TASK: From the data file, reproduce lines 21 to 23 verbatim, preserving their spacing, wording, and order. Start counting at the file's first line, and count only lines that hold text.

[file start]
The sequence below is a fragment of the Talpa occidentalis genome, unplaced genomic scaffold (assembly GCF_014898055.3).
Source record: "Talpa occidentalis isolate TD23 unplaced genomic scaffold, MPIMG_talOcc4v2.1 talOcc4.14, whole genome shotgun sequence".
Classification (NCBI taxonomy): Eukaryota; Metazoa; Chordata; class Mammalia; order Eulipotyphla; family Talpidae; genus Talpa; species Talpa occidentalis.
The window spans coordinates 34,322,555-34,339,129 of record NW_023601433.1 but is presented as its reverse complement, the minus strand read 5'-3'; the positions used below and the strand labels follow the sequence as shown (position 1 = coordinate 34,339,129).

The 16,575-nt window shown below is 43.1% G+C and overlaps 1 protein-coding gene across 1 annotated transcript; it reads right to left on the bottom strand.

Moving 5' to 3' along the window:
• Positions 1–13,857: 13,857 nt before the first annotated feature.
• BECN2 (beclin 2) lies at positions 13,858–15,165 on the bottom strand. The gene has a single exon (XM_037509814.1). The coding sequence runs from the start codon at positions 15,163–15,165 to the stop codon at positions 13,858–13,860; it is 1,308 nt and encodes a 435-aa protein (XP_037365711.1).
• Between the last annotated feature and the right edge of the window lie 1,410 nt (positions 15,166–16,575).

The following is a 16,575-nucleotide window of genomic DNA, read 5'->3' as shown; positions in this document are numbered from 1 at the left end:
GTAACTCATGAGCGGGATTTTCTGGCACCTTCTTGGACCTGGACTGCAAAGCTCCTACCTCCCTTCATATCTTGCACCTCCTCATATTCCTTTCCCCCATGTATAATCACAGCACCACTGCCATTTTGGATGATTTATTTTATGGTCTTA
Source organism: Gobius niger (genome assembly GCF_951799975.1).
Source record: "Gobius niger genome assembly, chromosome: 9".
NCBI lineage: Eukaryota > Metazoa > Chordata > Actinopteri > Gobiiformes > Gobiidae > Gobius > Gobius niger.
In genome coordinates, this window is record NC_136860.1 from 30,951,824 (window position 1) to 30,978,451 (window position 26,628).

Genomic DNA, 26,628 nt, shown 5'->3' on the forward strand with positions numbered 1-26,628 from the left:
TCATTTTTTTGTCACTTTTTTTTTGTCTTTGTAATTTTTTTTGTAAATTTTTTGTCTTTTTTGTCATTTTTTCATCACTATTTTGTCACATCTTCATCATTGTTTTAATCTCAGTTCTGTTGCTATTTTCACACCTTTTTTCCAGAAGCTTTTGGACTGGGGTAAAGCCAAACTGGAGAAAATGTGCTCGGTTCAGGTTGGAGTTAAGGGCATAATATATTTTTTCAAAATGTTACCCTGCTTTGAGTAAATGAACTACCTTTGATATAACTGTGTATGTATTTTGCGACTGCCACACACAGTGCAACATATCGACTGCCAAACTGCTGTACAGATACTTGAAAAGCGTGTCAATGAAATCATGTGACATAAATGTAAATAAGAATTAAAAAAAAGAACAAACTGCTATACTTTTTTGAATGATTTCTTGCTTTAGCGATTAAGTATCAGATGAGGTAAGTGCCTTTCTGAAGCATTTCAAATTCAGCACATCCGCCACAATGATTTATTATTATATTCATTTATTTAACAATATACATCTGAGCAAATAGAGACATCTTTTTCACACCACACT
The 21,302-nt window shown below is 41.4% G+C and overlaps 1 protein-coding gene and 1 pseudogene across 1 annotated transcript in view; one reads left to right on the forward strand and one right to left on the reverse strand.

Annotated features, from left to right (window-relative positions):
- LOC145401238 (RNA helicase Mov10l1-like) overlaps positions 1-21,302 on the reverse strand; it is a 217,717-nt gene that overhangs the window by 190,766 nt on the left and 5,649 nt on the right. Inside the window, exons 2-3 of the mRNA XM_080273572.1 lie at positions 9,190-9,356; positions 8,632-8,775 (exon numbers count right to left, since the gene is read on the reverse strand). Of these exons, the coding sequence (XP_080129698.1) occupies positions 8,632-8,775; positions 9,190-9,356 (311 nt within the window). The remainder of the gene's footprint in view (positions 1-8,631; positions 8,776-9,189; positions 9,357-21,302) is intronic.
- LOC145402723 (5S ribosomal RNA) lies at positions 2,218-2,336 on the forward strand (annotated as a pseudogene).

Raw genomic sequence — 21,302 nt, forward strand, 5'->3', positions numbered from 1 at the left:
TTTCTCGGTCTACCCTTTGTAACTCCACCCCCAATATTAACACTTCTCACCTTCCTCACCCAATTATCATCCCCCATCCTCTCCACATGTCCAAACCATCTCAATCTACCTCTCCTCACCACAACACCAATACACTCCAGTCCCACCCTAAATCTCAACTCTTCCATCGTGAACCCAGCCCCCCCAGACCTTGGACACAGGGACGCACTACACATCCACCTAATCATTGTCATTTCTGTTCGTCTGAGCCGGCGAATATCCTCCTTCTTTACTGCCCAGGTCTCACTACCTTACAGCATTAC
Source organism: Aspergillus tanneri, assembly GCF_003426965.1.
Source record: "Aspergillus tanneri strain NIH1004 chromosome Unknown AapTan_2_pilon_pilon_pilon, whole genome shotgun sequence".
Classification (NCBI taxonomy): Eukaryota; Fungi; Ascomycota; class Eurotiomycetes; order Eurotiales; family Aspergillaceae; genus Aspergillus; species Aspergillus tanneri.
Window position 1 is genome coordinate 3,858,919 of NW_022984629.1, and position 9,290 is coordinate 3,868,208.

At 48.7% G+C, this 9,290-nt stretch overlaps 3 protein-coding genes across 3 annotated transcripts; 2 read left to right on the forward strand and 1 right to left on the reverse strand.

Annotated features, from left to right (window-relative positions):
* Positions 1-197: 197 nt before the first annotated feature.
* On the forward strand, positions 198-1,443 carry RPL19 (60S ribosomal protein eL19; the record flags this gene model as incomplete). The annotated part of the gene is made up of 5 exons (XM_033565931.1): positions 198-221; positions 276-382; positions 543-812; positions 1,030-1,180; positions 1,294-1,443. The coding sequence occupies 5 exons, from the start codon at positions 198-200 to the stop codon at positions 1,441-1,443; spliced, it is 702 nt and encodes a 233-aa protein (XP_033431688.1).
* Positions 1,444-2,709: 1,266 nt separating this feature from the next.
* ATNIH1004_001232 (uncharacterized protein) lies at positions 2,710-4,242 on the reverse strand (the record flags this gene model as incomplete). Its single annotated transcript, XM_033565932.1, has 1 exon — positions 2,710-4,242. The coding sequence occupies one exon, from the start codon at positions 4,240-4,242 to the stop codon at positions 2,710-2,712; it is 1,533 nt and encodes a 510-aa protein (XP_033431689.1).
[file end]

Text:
- LOC145402723 (5S ribosomal RNA) lies at positions 2,218-2,336 on the forward strand (annotated as a pseudogene).

Raw genomic sequence — 21,302 nt, forward strand, 5'->3', positions numbered from 1 at the left:
TTTCTCGGTCTACCCTTTGTAACTCCACCCCCAATATTAACACTTCTCACCTTCCTCACCCAATTATCATCCCCCATCCTCTCCACATGTCCAAACCATCTCAATCTACCTCTCCTCACCACAACACCAATACACTCCAGTCCCACCCTAAATCTCAACTCTTCCATCGTGAACCCAGCCCCCCCAGACCTTGGACACAGGGACGCACTACACATCCACCTAATCATTGTCATTTCTGTTCGTCTGAGCCGGCGAATATCCTCCTTCTTTACTGCCCAGGTCTCACTACCTTACAGCATTAC